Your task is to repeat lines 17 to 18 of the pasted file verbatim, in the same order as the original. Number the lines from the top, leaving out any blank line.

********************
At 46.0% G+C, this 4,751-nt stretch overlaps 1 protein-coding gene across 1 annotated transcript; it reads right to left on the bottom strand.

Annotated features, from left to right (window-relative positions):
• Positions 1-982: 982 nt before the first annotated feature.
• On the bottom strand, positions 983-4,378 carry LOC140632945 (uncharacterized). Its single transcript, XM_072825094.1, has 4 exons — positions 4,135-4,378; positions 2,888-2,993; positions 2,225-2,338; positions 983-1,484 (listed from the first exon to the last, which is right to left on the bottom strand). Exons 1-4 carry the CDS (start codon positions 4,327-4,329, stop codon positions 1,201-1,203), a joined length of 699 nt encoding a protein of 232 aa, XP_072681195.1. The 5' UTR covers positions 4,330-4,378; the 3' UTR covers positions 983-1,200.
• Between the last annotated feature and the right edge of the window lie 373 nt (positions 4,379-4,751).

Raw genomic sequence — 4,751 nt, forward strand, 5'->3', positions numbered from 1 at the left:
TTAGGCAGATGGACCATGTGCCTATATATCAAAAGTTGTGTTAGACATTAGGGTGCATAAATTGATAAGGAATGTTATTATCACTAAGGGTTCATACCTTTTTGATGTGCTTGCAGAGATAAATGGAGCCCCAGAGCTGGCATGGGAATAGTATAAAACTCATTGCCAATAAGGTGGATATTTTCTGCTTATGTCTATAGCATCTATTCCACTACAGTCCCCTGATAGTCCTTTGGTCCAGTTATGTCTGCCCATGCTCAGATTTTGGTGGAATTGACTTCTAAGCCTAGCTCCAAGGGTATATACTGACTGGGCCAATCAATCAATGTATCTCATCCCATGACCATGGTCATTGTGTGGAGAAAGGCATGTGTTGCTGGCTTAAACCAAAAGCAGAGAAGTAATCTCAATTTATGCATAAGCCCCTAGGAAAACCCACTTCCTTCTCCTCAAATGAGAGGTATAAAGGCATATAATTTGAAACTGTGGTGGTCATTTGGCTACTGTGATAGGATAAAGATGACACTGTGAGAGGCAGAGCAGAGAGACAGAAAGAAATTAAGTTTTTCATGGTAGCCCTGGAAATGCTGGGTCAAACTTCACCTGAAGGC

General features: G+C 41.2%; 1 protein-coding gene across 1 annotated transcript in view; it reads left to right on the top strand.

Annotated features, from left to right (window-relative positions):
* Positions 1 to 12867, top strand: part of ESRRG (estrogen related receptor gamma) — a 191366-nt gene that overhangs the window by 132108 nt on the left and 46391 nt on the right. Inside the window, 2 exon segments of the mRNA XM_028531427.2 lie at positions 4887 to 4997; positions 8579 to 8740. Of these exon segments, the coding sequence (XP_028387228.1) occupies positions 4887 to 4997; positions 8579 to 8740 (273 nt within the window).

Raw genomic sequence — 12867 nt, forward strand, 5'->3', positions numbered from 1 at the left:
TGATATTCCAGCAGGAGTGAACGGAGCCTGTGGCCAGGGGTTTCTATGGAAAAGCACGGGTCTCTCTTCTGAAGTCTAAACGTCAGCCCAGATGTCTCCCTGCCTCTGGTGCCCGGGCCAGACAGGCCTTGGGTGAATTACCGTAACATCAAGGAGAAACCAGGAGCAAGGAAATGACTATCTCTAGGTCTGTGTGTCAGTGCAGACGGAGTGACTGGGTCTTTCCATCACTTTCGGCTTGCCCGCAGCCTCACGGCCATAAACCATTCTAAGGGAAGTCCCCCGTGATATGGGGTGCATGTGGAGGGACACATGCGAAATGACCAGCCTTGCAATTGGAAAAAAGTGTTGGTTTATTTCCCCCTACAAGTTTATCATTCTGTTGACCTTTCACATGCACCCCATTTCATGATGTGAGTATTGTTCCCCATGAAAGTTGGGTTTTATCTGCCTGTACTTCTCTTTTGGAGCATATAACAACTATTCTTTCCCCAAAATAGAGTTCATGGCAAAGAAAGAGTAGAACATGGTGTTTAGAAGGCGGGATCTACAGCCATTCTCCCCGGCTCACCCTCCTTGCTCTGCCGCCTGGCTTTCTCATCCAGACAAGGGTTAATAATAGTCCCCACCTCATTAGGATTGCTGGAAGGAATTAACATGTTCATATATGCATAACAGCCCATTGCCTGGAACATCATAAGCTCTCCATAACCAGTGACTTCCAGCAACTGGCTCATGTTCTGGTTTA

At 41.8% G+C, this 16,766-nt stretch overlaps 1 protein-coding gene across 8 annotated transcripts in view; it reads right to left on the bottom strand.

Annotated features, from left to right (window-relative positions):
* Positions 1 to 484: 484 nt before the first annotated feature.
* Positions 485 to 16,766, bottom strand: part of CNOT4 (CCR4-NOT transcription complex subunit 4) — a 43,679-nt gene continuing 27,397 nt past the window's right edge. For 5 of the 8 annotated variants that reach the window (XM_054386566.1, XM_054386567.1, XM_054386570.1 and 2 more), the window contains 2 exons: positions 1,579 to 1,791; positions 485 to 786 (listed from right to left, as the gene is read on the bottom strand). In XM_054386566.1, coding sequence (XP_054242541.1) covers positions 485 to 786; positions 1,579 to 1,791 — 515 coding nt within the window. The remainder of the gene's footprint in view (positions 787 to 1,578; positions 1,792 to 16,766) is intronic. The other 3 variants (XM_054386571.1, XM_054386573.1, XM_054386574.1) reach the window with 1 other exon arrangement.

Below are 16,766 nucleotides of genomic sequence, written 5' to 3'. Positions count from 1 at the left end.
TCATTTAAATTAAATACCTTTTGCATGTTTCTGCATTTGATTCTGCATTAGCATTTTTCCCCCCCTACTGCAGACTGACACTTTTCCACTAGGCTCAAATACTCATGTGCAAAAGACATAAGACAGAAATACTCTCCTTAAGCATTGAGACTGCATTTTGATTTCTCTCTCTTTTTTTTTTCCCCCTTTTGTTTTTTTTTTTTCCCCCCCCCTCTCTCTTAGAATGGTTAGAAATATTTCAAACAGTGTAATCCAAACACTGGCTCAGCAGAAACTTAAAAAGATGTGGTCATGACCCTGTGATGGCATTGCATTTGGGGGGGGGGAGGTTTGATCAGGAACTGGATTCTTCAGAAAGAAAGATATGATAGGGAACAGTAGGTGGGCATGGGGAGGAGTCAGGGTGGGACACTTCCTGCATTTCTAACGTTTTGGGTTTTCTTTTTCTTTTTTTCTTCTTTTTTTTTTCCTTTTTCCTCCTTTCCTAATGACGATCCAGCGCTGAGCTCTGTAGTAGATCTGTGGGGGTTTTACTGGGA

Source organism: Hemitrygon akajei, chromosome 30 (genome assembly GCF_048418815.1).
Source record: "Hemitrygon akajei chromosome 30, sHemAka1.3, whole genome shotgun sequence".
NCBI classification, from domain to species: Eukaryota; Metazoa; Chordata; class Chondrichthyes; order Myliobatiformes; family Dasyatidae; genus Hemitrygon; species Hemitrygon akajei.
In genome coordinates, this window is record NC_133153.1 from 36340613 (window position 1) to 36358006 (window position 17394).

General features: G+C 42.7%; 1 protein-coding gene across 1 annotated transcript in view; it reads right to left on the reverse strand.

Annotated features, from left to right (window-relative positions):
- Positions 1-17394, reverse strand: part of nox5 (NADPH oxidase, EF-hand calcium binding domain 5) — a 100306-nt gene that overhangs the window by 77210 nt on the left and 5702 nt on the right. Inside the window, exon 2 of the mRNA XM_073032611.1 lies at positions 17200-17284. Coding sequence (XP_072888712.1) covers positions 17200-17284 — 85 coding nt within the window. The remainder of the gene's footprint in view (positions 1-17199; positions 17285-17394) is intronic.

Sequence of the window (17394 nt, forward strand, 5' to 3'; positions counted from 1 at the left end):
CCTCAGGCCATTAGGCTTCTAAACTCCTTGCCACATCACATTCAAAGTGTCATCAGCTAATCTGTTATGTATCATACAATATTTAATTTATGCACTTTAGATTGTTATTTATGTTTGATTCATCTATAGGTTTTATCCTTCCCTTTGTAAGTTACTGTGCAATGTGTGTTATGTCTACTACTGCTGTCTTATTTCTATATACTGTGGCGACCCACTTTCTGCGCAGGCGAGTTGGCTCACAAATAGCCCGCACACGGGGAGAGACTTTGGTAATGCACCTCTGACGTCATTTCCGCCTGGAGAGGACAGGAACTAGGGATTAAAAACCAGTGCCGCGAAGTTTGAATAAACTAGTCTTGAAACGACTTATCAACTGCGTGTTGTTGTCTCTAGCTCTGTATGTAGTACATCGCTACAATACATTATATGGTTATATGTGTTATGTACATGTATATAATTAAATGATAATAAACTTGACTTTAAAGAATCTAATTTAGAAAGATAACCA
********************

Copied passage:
Below are 16,766 nucleotides of genomic sequence, written 5' to 3'. Positions count from 1 at the left end.
TCATTTAAATTAAATACCTTTTGCATGTTTCTGCATTTGATTCTGCATTAGCATTTTTCCCCCCCTACTGCAGACTGACACTTTTCCACTAGGCTCAAATACTCATGTGCAAAAGACATAAGACAGAAATACTCTCCTTAAGCATTGAGACTGCATTTTGATTTCTCTCTCTTTTTTTTTTCCCCCTTTTGTTTTTTTTTTTTCCCCCCCCCTCTCTCTTAGAATGGTTAGAAATATTTCAAACAGTGTAATCCAAACACTGGCTCAGCAGAAACTTAAAAAGATGTGGTCATGACCCTGTGATGGCATTGCATTTGGGGGGGGGGAGGTTTGATCAGGAACTGGATTCTTCAGAAAGAAAGATATGATAGGGAACAGTAGGTGGGCATGGGGAGGAGTCAGGGTGGGACACTTCCTGCATTTCTAACGTTTTGGGTTTTCTTTTTCTTTTTTTCTTCTTTTTTTTTTCCTTTTTCCTCCTTTCCTAATGACGATCCAGCGCTGAGCTCTGTAGTAGATCTGTGGGGGTTTTACTGGGA